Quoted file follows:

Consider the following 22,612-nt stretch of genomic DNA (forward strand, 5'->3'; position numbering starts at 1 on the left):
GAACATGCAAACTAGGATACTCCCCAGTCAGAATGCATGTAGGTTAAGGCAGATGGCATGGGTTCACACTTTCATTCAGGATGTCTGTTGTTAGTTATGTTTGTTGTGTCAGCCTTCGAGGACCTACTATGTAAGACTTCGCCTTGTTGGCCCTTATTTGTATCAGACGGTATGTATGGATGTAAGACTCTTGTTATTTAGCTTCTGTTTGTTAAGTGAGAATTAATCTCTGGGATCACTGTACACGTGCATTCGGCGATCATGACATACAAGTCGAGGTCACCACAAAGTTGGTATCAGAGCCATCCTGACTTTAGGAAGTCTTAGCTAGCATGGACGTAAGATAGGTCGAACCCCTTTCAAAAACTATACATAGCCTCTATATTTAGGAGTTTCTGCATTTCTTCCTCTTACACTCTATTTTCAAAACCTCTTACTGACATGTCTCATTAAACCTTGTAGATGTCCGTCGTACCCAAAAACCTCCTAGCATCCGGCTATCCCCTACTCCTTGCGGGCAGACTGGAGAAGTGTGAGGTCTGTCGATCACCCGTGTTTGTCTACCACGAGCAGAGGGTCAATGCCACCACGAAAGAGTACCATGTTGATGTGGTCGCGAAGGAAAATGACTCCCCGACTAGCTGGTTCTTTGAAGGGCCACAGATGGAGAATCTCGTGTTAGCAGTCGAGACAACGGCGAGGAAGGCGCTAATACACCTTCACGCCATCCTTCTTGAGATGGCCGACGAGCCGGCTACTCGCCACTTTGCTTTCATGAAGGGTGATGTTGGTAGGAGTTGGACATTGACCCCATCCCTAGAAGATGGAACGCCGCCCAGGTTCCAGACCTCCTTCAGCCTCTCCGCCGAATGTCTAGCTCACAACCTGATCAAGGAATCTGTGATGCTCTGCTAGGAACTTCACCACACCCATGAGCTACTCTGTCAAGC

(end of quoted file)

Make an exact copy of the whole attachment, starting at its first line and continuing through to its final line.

Consider the following 22,612-nt stretch of genomic DNA (forward strand, 5'->3'; position numbering starts at 1 on the left):
GAACATGCAAACTAGGATACTCCCCAGTCAGAATGCATGTAGGTTAAGGCAGATGGCATGGGTTCACACTTTCATTCAGGATGTCTGTTGTTAGTTATGTTTGTTGTGTCAGCCTTCGAGGACCTACTATGTAAGACTTCGCCTTGTTGGCCCTTATTTGTATCAGACGGTATGTATGGATGTAAGACTCTTGTTATTTAGCTTCTGTTTGTTAAGTGAGAATTAATCTCTGGGATCACTGTACACGTGCATTCGGCGATCATGACATACAAGTCGAGGTCACCACAAAGTTGGTATCAGAGCCATCCTGACTTTAGGAAGTCTTAGCTAGCATGGACGTAAGATAGGTCGAACCCCTTTCAAAAACTATACATAGCCTCTATATTTAGGAGTTTCTGCATTTCTTCCTCTTACACTCTATTTTCAAAACCTCTTACTGACATGTCTCATTAAACCTTGTAGATGTCCGTCGTACCCAAAAACCTCCTAGCATCCGGCTATCCCCTACTCCTTGCGGGCAGACTGGAGAAGTGTGAGGTCTGTCGATCACCCGTGTTTGTCTACCACGAGCAGAGGGTCAATGCCACCACGAAAGAGTACCATGTTGATGTGGTCGCGAAGGAAAATGACTCCCCGACTAGCTGGTTCTTTGAAGGGCCACAGATGGAGAATCTCGTGTTAGCAGTCGAGACAACGGCGAGGAAGGCGCTAATACACCTTCACGCCATCCTTCTTGAGATGGCCGACGAGCCGGCTACTCGCCACTTTGCTTTCATGAAGGGTGATGTTGGTAGGAGTTGGACATTGACCCCATCCCTAGAAGATGGAACGCCGCCCAGGTTCCAGACCTCCTTCAGCCTCTCCGCCGAATGTCTAGCTCACAACCTGATCAAGGAATCTGTGATGCTCTGCTAGGAACTTCACCACACCCATGAGCTACTCTGTCAAGC